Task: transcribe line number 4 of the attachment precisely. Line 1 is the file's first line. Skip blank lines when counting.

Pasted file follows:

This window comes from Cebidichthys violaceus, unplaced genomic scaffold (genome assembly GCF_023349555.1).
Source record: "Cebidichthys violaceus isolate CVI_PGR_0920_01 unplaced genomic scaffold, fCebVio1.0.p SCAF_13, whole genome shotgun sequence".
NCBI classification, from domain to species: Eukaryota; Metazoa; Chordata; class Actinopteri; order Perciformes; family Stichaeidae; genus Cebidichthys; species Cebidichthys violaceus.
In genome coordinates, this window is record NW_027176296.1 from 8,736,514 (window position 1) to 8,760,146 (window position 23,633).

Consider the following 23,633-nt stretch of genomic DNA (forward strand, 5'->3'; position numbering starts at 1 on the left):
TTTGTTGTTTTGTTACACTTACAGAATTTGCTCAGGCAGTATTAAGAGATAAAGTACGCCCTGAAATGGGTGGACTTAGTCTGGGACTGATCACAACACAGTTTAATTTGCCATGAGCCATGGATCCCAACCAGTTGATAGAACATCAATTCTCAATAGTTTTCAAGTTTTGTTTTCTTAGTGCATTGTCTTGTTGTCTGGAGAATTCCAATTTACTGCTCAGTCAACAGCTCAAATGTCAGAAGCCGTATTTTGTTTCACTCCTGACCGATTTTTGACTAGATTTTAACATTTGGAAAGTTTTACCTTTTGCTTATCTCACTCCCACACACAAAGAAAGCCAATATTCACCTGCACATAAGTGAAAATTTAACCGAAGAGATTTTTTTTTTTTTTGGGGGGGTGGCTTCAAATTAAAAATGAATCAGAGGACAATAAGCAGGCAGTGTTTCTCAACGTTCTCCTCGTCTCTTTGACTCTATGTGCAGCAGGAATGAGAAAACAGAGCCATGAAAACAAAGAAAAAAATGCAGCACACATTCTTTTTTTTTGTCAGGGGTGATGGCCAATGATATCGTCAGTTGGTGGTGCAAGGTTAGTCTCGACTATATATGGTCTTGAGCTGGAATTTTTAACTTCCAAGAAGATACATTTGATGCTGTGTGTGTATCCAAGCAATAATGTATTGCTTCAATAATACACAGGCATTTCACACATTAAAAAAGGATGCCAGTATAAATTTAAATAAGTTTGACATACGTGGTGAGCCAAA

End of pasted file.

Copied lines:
In genome coordinates, this window is record NW_027176296.1 from 8,736,514 (window position 1) to 8,760,146 (window position 23,633).